Jess Lund

Biography & Research

Jess Lund

My research focuses on the ways in which species interact, and the consequences of these interactions on the evolutionary trajectories of populations. I am particularly interested in the coevolutionary interactions of avian brood parasites and their hosts, and the role of phenotypic plasticity in facilitating host-specific adaptations. My research is predominantly field-based, involving observation and experiments of behaviour and physiology, but I supplement this with genetic and genomic data. I am driven by a passion for natural history, which was instilled during my childhood growing up on a farm in rural South Africa.

I completed my BSc at the University of Cape Town and did my BSc Honours project on thermoregulation of pygmy falcons in the Kalahari (supervised by Dr. Robert Thomson and Prof. Andrew McKechnie). During my undergraduate I also participated in projects on pollination biology of orchids, heterospecific eavesdropping in birds, the use of sociable weaver nests as a resource in the Kalahari, and the adaptive significance of the black skin of cuckoo finch chicks.

I joined the African Cuckoos team in 2019 as an MSc student, based at the University of Cape Town, and supervised by Prof. Claire Spottiswoode and Dr Gabriel Jamie. My dissertation focussed on the rare phenomenon of perfect mimicry and to explore this, I investigated the near-perfect mimicry by African cuckoos of fork-tailed drongo eggs.

In 2021 I shifted my focus from cuckoos to honeyguides. I am currently undertaking my PhD at the University of Cambridge, where I am investigating the mechanisms and ecological consequences of host specificity in honeyguides. Part of my PhD focusses on bringing together two distinct strings of greater honeyguide life history: their lives as brood parasites of bee-eaters, kingfishers, hoopoes and others; and their lives as mutualists with human honey-hunters. I am also interested in the genomic basis of egg mimicry and the mating systems of brood parasites.

Despite moving to the UK for my PhD, I remain unashamedly biased towards African birdlife.




Lund, J., Bolopo, D., Thomson, R. L., Elliott, D. L., Arnot, L. F., Kemp, R., Lowney, A. M., McKechnie, A. E. 2020. Winter thermoregulation in free-ranging pygmy falcons in the Kalahari Desert. Journal of Ornithology 161:549–555. Read online


Dr Gabriel Jamie awarded a Leverhulme Early Career Fellowship

Dr Gabriel Jamie has been awarded a Leverhulme Early Career Fellowship based at University of Cambridge. For the fellowship Gabriel will build on his previous work on brood parasitism and the evolution of polymorphisms to understand the incredible diversity of egg...

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New paper published on Weber’s Law and mimicry

Our paper ‘Why and how to apply Weber’s Law to coevolution and mimicry’ has been published in the journal Evolution. This perspectives paper, written by Tanmay Dixit, Eleanor Caves, Claire Spottiswoode, and Nicholas Horrocks, argues that Weber’s Law of proportional processing can lead to otherwise counterintuitive predictions about the evolutionary trajectories of mimicry systems.  Weber’s Law states that when the magnitude of a stimulus is large, it is more difficult to discriminate a change or difference from that stimulus. In other words, relative differences are more salient than absolute differences. We show that Weber’s Law could have implications for mimicry: when stimulus magnitudes are high, it should be more difficult to discriminate a model from a mimic. This leads to testable predictions about evolutionary trajectories of models and mimics. We also present a framework for testing Weber’s Law and its implications for coevolution.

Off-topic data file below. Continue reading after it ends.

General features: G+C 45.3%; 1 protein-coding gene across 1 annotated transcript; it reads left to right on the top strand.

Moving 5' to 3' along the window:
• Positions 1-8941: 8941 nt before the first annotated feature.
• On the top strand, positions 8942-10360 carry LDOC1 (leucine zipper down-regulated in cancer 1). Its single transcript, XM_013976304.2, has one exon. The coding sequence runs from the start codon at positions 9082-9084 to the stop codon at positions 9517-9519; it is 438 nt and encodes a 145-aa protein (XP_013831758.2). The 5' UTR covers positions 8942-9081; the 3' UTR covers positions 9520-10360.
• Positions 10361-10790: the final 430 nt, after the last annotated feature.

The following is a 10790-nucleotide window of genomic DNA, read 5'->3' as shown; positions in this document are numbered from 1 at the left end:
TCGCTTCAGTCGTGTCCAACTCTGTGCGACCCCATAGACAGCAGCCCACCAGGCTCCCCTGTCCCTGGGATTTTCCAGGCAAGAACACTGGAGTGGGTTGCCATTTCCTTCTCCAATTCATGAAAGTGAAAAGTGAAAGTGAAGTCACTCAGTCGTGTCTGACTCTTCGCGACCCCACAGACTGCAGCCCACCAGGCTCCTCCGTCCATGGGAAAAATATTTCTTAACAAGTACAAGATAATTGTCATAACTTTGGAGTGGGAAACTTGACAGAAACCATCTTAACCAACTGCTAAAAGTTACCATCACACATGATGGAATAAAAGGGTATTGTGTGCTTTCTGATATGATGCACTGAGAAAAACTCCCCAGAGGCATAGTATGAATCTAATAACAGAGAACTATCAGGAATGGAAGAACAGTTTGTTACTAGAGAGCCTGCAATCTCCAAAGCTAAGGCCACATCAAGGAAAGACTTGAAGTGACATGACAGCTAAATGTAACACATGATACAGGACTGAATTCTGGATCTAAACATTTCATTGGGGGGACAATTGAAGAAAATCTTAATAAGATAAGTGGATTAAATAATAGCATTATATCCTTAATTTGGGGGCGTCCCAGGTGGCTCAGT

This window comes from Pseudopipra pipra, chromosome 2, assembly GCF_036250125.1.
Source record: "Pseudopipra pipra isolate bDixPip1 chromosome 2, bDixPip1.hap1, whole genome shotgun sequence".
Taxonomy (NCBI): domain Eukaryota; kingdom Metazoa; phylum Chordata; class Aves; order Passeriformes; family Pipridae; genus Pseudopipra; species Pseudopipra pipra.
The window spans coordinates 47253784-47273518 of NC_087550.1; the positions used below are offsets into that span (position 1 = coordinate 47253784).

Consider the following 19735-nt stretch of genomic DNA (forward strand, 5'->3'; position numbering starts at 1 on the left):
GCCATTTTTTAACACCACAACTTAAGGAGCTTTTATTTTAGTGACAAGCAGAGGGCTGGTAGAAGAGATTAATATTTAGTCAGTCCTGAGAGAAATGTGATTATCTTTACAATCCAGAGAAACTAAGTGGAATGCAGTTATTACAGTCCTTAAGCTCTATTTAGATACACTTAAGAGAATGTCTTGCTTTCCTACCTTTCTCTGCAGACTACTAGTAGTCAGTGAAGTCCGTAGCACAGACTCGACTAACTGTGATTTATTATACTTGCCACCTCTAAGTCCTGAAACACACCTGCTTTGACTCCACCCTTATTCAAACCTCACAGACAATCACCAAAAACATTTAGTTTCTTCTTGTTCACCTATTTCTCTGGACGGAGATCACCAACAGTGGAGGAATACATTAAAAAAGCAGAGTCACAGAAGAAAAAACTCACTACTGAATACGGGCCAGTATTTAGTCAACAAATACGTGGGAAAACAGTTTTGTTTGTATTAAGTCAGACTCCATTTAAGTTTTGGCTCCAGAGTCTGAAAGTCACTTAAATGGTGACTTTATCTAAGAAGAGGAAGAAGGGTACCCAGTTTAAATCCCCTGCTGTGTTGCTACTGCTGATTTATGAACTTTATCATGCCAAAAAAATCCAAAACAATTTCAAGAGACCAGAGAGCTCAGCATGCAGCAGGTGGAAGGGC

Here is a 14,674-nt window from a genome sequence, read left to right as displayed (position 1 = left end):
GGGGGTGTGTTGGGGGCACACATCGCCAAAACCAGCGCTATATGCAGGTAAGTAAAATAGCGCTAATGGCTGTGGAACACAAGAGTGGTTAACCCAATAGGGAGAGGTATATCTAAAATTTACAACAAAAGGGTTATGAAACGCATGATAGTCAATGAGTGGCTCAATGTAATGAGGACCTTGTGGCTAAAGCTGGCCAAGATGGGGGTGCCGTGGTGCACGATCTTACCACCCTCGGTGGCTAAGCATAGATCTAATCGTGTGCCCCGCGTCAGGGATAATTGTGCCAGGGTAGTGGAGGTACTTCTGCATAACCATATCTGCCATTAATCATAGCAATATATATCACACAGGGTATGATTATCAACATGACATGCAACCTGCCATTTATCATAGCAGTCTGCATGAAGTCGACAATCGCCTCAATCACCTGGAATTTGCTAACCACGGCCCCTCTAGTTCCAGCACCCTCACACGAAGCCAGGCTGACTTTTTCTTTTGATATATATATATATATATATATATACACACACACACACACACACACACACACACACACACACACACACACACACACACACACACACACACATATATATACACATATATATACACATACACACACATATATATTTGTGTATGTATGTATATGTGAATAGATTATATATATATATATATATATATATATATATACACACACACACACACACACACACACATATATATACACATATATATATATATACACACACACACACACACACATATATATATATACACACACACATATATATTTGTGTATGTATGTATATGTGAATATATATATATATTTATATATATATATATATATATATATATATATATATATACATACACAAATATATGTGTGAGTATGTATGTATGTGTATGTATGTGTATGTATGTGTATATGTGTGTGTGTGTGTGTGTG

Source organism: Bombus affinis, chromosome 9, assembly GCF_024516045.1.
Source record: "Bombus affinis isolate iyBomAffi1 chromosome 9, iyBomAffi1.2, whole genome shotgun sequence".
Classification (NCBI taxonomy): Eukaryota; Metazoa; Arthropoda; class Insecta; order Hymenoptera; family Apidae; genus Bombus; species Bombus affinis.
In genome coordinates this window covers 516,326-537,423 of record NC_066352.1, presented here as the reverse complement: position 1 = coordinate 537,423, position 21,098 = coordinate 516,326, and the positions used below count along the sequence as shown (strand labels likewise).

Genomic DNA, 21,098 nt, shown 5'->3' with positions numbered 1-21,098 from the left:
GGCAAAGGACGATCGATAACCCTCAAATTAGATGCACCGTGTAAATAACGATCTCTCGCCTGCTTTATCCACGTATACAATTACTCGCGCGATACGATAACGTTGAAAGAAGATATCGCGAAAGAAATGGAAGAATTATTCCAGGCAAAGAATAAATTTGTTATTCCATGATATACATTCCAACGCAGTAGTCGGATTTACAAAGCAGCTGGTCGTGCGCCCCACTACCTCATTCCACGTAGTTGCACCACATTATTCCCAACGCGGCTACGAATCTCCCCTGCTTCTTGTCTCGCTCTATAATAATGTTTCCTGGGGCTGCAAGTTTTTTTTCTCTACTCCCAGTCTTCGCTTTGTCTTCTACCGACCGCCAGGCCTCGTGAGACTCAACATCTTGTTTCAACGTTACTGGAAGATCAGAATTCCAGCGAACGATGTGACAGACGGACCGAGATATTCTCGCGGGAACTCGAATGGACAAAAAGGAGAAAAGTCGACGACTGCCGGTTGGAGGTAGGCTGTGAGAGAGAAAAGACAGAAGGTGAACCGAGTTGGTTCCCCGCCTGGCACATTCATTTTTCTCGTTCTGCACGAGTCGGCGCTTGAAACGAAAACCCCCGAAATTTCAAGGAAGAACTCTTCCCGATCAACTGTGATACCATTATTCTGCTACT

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New paper on evolution of egg signatures

Our paper “Hosts elevate either within-clutch consistency or between-clutch distinctiveness of egg phenotypes in defence against brood parasites” has just been published in the journal Proceedings of the Royal Society of London B. In this study, led by Eleanor Caves, we asked how host eggs evolve adaptations that allow them better to discriminate their own eggs from parasitic eggs. Theoretically, hosts can generate their own individually-distinctive egg ‘signatures’ by laying eggs that appear similar to one another (consistency) but look very different from other individuals’ eggs (distinctiveness). In this new study, we show that host species of two African brood parasites deploy either consistency or distinctiveness, but not both, as defences, and achieve distinctiveness by combining egg colours and patterns in unpredictable combinations.

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Mairenn Attwood awarded Cambridge teaching prize

Congratulations to Mairenn Attwood for being awarded the Janet Moore Prize for teaching in the Department of Zoology at the University of Cambridge, for her outstanding tutorial supervision of final-year undergraduate students, who praised her breadth and depth of knowledge, enthusiasm, and friendliness.  Mairenn follows in the footsteps of Tanmay Dixit who was awarded the Janet Moore Prize in 2020. Well done both for inspiring the next generation of behavioural ecologists!

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